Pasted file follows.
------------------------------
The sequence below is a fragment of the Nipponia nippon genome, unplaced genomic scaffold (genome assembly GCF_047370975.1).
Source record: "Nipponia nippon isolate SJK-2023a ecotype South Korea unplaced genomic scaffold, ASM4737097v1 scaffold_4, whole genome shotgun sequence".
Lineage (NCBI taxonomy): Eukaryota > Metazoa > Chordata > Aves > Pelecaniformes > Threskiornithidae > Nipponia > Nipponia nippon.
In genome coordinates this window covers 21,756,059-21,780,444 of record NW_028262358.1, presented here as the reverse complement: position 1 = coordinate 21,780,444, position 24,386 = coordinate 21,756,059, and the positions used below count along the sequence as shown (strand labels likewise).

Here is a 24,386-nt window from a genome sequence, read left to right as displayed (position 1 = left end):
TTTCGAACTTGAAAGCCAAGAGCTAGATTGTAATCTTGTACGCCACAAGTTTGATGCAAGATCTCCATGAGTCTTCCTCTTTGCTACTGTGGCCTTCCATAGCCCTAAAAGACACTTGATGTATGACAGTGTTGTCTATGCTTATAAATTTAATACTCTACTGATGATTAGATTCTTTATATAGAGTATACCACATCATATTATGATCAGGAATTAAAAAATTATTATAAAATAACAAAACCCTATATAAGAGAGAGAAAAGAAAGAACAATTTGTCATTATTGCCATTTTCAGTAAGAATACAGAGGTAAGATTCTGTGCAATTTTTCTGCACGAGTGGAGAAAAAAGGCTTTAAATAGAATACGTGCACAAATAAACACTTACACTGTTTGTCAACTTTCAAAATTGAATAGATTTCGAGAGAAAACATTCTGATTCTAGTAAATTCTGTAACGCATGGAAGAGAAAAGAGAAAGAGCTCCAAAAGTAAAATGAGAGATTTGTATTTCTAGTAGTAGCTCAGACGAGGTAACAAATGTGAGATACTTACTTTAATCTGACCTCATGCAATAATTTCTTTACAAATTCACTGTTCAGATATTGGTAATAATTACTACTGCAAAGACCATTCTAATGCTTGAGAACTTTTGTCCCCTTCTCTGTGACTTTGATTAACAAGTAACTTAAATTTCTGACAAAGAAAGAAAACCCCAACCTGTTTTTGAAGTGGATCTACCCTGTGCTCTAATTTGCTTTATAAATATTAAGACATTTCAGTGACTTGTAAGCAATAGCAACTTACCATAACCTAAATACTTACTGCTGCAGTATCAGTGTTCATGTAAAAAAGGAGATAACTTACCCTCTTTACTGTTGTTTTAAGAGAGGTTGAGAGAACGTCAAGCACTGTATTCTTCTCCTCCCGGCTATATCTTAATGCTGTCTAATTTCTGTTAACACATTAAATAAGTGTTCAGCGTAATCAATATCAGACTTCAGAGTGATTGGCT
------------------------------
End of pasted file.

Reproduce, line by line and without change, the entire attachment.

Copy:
The sequence below is a fragment of the Nipponia nippon genome, unplaced genomic scaffold (genome assembly GCF_047370975.1).
Source record: "Nipponia nippon isolate SJK-2023a ecotype South Korea unplaced genomic scaffold, ASM4737097v1 scaffold_4, whole genome shotgun sequence".
Lineage (NCBI taxonomy): Eukaryota > Metazoa > Chordata > Aves > Pelecaniformes > Threskiornithidae > Nipponia > Nipponia nippon.
In genome coordinates this window covers 21,756,059-21,780,444 of record NW_028262358.1, presented here as the reverse complement: position 1 = coordinate 21,780,444, position 24,386 = coordinate 21,756,059, and the positions used below count along the sequence as shown (strand labels likewise).

Here is a 24,386-nt window from a genome sequence, read left to right as displayed (position 1 = left end):
TTTCGAACTTGAAAGCCAAGAGCTAGATTGTAATCTTGTACGCCACAAGTTTGATGCAAGATCTCCATGAGTCTTCCTCTTTGCTACTGTGGCCTTCCATAGCCCTAAAAGACACTTGATGTATGACAGTGTTGTCTATGCTTATAAATTTAATACTCTACTGATGATTAGATTCTTTATATAGAGTATACCACATCATATTATGATCAGGAATTAAAAAATTATTATAAAATAACAAAACCCTATATAAGAGAGAGAAAAGAAAGAACAATTTGTCATTATTGCCATTTTCAGTAAGAATACAGAGGTAAGATTCTGTGCAATTTTTCTGCACGAGTGGAGAAAAAAGGCTTTAAATAGAATACGTGCACAAATAAACACTTACACTGTTTGTCAACTTTCAAAATTGAATAGATTTCGAGAGAAAACATTCTGATTCTAGTAAATTCTGTAACGCATGGAAGAGAAAAGAGAAAGAGCTCCAAAAGTAAAATGAGAGATTTGTATTTCTAGTAGTAGCTCAGACGAGGTAACAAATGTGAGATACTTACTTTAATCTGACCTCATGCAATAATTTCTTTACAAATTCACTGTTCAGATATTGGTAATAATTACTACTGCAAAGACCATTCTAATGCTTGAGAACTTTTGTCCCCTTCTCTGTGACTTTGATTAACAAGTAACTTAAATTTCTGACAAAGAAAGAAAACCCCAACCTGTTTTTGAAGTGGATCTACCCTGTGCTCTAATTTGCTTTATAAATATTAAGACATTTCAGTGACTTGTAAGCAATAGCAACTTACCATAACCTAAATACTTACTGCTGCAGTATCAGTGTTCATGTAAAAAAGGAGATAACTTACCCTCTTTACTGTTGTTTTAAGAGAGGTTGAGAGAACGTCAAGCACTGTATTCTTCTCCTCCCGGCTATATCTTAATGCTGTCTAATTTCTGTTAACACATTAAATAAGTGTTCAGCGTAATCAATATCAGACTTCAGAGTGATTGGCT